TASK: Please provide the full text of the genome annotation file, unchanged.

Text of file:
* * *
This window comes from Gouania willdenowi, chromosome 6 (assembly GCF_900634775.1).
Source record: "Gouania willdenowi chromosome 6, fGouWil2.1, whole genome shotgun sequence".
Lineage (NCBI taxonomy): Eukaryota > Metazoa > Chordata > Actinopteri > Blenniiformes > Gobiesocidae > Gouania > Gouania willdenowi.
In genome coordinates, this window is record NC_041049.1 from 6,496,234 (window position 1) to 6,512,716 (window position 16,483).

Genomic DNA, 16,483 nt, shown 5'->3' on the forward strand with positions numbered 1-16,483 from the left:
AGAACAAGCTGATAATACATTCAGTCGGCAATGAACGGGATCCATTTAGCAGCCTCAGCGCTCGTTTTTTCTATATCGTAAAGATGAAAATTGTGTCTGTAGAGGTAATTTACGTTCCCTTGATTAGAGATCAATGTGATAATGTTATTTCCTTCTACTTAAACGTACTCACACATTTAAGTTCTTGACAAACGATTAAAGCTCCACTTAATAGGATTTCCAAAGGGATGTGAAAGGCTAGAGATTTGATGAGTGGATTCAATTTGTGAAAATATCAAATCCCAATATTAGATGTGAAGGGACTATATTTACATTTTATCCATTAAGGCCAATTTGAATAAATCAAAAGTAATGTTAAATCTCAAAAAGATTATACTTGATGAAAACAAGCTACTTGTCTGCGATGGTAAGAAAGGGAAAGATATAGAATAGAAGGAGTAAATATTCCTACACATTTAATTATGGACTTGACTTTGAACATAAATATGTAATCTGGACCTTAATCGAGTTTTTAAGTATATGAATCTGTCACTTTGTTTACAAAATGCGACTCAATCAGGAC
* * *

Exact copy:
This window comes from Gouania willdenowi, chromosome 6 (assembly GCF_900634775.1).
Source record: "Gouania willdenowi chromosome 6, fGouWil2.1, whole genome shotgun sequence".
Lineage (NCBI taxonomy): Eukaryota > Metazoa > Chordata > Actinopteri > Blenniiformes > Gobiesocidae > Gouania > Gouania willdenowi.
In genome coordinates, this window is record NC_041049.1 from 6,496,234 (window position 1) to 6,512,716 (window position 16,483).

Genomic DNA, 16,483 nt, shown 5'->3' on the forward strand with positions numbered 1-16,483 from the left:
AGAACAAGCTGATAATACATTCAGTCGGCAATGAACGGGATCCATTTAGCAGCCTCAGCGCTCGTTTTTTCTATATCGTAAAGATGAAAATTGTGTCTGTAGAGGTAATTTACGTTCCCTTGATTAGAGATCAATGTGATAATGTTATTTCCTTCTACTTAAACGTACTCACACATTTAAGTTCTTGACAAACGATTAAAGCTCCACTTAATAGGATTTCCAAAGGGATGTGAAAGGCTAGAGATTTGATGAGTGGATTCAATTTGTGAAAATATCAAATCCCAATATTAGATGTGAAGGGACTATATTTACATTTTATCCATTAAGGCCAATTTGAATAAATCAAAAGTAATGTTAAATCTCAAAAAGATTATACTTGATGAAAACAAGCTACTTGTCTGCGATGGTAAGAAAGGGAAAGATATAGAATAGAAGGAGTAAATATTCCTACACATTTAATTATGGACTTGACTTTGAACATAAATATGTAATCTGGACCTTAATCGAGTTTTTAAGTATATGAATCTGTCACTTTGTTTACAAAATGCGACTCAATCAGGAC